I adore this image for its feeling. Doesn’t she look so happy? So joyful and carefree and in the moment?
I like to believe she’s traveling and stumbled into a wondrous celebration in the middle of an otherwise quiet and boring square. Like she spent the afternoon making random lefts and rights, and found herself in the midst of merrymaking.
We should all be that enthralled at our little moments in life. We should all take random turns and see where our feet lead us.
My younger self would be appalled to learn the truth.
That I, at the ripe age of 29, have completely failed to keep up with my magazines.
I grew up reading magazines. Reading them. Page to page, advertisements, little text boxes, every page of the articles. I devoured them.
I remember starting off with Redbook. Then Vanity Fair. Elle. Vogue. Good Housekeeping. People. T Magazine. W. National Geograpic. Forbes. The New Yorker.
I read my parents’ magazines when they were done skimming them. My brother had a subscription to National Geographic kids, and then Dad had National Geographic.
But once I started reading Elle, Vogue, Marie Claire, Cosmo, W….I was hooked on the advertisements. I kept my magazines. At one point, I had a bookshelf full of every Vogue and Elle for 10 years.
Then I realized I needed to pare down. “Who keeps old magazines?” I thought.
So I sat down one week with a trash can, scissors, and my stacks of magazines.
And I went through them, one by one, page by page. It was during a phase of my teenagehood where I was slightly hyper-focused on random things, so I got through it surprisingly quickly. I cut out every advertisement, outfit, and headline phrases that appealed to me.
Then I kept going. Every magazine I got my hands on, I clipped for some unknown compulsion to store these beautiful images and ideas. I even clipped things from the Delia’s catalogue…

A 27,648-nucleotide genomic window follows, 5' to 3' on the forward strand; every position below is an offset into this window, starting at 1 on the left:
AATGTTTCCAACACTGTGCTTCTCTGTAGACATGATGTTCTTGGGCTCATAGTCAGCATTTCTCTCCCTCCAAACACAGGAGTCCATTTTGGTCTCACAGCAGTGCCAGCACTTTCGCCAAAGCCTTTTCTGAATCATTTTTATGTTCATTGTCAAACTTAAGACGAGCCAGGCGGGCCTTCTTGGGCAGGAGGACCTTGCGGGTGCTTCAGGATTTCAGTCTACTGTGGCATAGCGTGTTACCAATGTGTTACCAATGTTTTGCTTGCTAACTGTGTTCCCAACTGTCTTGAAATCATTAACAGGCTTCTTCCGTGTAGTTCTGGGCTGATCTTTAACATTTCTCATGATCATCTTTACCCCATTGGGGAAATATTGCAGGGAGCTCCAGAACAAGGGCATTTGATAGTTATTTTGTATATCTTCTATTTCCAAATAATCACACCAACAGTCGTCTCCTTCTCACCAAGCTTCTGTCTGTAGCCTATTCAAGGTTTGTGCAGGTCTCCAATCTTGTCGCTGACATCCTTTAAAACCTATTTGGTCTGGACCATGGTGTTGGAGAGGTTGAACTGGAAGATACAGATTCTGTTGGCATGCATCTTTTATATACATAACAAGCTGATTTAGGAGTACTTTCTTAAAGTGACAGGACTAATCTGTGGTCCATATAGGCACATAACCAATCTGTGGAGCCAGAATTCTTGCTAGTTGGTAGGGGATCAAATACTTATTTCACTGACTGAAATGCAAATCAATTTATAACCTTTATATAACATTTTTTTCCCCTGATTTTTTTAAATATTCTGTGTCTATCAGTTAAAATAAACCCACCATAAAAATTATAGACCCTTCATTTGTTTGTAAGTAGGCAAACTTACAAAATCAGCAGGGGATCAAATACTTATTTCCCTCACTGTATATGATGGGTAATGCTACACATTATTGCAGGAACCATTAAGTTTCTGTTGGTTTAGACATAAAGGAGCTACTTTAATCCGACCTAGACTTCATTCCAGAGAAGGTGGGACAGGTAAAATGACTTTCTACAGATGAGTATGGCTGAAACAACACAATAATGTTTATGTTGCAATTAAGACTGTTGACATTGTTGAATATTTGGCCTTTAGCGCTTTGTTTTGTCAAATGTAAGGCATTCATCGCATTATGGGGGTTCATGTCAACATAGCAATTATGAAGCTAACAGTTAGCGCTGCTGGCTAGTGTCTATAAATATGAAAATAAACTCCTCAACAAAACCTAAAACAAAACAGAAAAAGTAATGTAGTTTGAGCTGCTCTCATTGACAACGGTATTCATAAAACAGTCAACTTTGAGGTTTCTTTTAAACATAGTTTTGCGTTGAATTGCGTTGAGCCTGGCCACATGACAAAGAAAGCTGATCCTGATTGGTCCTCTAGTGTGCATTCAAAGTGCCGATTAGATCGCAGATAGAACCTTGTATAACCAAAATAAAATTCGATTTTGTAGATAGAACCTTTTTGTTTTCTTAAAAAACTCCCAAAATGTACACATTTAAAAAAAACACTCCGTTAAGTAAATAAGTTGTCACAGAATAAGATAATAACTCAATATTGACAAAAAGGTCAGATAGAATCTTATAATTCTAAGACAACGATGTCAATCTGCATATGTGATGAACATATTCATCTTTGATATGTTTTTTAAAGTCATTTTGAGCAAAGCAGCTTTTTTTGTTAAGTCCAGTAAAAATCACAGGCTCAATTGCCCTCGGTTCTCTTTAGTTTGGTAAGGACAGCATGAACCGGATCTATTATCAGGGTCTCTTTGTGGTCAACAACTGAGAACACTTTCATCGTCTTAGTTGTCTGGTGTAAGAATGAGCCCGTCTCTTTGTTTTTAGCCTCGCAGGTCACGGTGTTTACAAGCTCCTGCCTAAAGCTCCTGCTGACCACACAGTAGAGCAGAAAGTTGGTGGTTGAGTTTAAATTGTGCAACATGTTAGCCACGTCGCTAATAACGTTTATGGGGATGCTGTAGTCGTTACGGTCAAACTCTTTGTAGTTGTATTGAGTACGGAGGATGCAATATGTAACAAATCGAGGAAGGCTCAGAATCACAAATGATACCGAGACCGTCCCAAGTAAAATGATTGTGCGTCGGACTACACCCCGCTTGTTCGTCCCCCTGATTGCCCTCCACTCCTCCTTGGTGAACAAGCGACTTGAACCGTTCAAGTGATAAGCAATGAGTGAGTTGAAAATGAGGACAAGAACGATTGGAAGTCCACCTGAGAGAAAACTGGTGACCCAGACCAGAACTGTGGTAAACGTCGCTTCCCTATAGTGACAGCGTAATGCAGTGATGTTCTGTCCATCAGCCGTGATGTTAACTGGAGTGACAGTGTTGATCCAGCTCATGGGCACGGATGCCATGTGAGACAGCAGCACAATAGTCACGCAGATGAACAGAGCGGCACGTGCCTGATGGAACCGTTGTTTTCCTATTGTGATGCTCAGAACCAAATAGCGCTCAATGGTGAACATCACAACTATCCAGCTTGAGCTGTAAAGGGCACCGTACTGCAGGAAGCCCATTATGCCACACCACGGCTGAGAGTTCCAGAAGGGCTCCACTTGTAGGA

So eventually, when you cut things out, you wind up needing to put them somewhere. I organized my little treasures into collections and categories. The full page ads went in one shoebox, the words in another, then celebrities sorted by blonde, brunette, and other. The non-person items were sorted into their own bo.
I couldn’t bring myself to do anything with them, for a long time. Then finally I went through and started using them for collages on random things, like the side of my little computer desk in my room. Or bedazzling my trash can with images of jewels – “One man’s trash is another’s treasure”, I chuckled wittily.
Then, last year…I cleared out my office/storage room for my baby child. All those boxes of images and words have moved with me from house to house, year after year. I occasionally add new things, but not half as much as I used to.
And I couldn’t do it. Could not part with them. So I have the boxes stacked in the closet, the binders full of images in the guest room bookshelf. And I still find myself dog-earing pages of magazines occasionally, or tearing out sheets that I will probably just wind up tossing away.
“I can do something with these,” I think occasionally. The Guess campaigns, the Etro spreads, the Ralph Lauren photo spreads. Or maybe I can use the headlines and phrases for inspiration to write novels or blogs.
Or maybe, some day, my daughter will rummage through the boxes and use them for her own sheer joy. Maybe I can sacrifice them for art projects and crafts. Maybe.
I think, perhaps, they represent some lost dreams and hopes, the ability to waste hours and days on these beautiful images and imagining the lifestyles I could live in them myself.
But for now, I’m content to hide my little treasures away in the closet…